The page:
The worst that can happen is that they will ignore you…
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In memory of James M. Buchanan
Johns Hopkins Carey Business School
Baltimore, Jan 10, 2013
A southern gentleman, tall and gracious, was James M. Buchanan, the first Nobel laureate I met in the USA 14 years ago. We started by talking about Leibnitz and Locke, the role of law in shaping the evaluation and conception of liberty, and eventually arrived at his pet book, Cost and Choice. I was a first-year economics PhD student who had philosophical concerns and questions about neoclassical traditions, and he was an open-minded thinker who could listen, respond to, and later remember what we'd discussed and the topic on which I was focused: "Markets are part of economic systems; the mistake is that they are taught as all there is to economics." He validated my concerns and explained, "Markets work inside a set of rules, but people forget that they do not generate their own rules." Once I asked him, " How did you learn German and Italian well enough to read academic texts in both languages?" He replied: "Well, I didn't want to read novels, it was economics and philosophy, so I just needed to know some basics of the language and the rest was clear." Yes! Science was innate to him, his inspiration and drive. (Recently, his only complaint was that his deteriorating eyesight made reading difficult.) When I announced my long-term research agenda, he asked: "Are you sure this is what you want to do? Junior academics fare best by following existing lines of work." I retorted: " What's the worst that can happen? So, people will disagree with me…" He looked at me and said, "No my dear, the worst is that they will ignore you!" And, after a pause: "But you seem to be up to it!" After that, I enjoyed years of talking to him about his and my thoughts on various matters, always free of the worry of whether these thoughts might count on the popular academic numéraire. Just two weeks ago, he told me about a book he came across in the New York Times Book Review that " is right up your alley!" He remains in my memories as a thinker who cherished curiosity and the passion of sharing thoughts and discussing ideas for the sheer joy of intellectual engagement. Personally, he is a strong reason for me to remain content about being an old-fashion scholar. Two traits of his, rare in the world, are what I shall remember him for: an admirable clarity of mind until the very last days and a never-ending thirst for the pleasure of thinking.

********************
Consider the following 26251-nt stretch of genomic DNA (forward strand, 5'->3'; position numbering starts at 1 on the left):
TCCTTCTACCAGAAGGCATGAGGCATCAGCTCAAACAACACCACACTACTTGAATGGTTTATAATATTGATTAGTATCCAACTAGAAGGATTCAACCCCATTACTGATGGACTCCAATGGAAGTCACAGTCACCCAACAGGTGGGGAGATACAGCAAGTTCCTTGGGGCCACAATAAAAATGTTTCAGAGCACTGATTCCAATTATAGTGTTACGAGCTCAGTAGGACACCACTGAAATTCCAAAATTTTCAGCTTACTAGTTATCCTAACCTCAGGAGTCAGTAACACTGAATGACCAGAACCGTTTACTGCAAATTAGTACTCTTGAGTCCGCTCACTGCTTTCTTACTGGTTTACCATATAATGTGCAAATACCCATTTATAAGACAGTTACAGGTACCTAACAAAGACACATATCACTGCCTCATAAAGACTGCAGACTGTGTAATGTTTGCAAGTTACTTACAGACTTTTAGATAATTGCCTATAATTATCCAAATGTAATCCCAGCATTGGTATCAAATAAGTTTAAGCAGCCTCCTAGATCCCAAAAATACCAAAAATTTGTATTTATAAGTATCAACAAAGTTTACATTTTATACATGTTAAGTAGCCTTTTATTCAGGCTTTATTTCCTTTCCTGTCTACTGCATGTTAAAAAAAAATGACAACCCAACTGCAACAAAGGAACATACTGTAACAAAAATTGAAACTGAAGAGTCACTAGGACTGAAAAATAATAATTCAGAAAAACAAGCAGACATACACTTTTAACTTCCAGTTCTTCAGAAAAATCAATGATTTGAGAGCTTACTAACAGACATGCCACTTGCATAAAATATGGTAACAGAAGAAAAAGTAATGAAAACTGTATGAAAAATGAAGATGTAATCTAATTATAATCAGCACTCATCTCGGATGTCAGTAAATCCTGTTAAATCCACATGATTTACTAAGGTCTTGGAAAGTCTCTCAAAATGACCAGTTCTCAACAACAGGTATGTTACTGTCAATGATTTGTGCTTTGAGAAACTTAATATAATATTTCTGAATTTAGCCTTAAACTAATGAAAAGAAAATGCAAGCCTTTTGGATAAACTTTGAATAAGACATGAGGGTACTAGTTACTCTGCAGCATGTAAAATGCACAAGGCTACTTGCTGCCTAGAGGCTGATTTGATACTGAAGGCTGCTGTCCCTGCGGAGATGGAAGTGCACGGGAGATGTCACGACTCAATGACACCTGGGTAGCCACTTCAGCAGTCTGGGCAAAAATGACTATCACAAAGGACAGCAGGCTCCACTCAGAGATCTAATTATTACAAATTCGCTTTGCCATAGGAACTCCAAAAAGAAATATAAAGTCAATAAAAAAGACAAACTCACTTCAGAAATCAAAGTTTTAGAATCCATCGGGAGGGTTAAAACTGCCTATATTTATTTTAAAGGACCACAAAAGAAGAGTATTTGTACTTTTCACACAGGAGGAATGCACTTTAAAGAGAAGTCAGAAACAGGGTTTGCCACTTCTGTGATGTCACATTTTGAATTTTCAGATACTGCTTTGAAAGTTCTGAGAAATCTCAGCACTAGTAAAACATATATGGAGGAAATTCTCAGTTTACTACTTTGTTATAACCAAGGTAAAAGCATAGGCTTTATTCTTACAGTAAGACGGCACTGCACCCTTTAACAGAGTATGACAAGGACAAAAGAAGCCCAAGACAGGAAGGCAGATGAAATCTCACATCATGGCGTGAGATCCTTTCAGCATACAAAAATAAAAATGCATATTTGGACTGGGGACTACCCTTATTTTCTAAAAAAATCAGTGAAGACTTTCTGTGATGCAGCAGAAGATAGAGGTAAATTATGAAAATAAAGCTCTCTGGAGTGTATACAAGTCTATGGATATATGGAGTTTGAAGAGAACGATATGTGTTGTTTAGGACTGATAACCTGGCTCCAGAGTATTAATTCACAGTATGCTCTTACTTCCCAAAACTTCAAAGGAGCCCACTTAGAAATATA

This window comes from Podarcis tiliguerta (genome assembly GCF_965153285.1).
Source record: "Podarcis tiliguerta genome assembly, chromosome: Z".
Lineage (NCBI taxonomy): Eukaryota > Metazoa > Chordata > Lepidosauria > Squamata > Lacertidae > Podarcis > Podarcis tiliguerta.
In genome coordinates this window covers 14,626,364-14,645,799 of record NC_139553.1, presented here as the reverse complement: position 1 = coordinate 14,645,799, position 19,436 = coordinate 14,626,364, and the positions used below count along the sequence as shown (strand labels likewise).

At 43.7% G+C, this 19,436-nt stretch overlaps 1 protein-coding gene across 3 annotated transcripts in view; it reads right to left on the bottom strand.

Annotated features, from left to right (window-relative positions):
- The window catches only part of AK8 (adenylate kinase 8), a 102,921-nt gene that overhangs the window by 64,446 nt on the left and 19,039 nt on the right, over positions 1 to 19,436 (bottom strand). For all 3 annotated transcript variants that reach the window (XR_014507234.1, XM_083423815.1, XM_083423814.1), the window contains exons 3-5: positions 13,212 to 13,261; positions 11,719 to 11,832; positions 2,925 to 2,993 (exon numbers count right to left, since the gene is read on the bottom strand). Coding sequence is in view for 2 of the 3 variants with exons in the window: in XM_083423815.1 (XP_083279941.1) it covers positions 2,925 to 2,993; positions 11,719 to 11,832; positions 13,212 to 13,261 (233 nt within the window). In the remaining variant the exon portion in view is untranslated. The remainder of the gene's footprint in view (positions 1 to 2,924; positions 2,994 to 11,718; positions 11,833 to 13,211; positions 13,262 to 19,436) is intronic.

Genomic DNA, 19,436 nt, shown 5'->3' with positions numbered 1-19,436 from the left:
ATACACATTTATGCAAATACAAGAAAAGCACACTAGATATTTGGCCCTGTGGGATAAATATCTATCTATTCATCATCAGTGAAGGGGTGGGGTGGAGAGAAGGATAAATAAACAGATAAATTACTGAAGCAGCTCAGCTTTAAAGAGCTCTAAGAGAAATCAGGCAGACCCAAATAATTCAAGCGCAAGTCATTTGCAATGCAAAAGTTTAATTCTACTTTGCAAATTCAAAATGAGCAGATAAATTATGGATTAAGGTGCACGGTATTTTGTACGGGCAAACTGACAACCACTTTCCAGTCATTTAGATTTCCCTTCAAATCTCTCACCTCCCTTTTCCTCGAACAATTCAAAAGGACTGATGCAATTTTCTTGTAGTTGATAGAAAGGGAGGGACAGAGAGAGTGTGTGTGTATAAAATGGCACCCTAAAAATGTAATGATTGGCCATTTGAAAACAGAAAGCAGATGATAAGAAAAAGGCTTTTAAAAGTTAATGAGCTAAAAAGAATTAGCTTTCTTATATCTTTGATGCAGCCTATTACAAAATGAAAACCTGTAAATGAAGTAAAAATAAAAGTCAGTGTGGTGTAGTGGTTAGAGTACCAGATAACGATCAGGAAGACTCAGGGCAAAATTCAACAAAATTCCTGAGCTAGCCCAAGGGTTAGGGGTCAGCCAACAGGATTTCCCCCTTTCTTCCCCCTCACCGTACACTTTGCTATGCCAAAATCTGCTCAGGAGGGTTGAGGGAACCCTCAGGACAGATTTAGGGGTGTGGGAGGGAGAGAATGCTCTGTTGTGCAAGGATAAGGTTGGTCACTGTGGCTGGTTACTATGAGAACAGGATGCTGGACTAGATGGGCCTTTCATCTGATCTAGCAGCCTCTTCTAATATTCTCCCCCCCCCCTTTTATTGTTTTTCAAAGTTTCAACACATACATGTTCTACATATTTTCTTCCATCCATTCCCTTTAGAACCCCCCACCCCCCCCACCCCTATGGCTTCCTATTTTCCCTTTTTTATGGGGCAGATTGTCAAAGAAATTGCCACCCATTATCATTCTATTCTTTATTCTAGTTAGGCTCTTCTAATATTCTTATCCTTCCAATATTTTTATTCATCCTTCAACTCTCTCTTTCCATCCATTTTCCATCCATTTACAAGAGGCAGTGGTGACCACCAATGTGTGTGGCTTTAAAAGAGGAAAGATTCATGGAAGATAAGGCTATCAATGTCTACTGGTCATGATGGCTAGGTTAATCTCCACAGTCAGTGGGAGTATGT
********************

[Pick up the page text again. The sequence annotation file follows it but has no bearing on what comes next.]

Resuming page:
Published on NYTimes.com from Jan. 11 to Jan. 12, 2013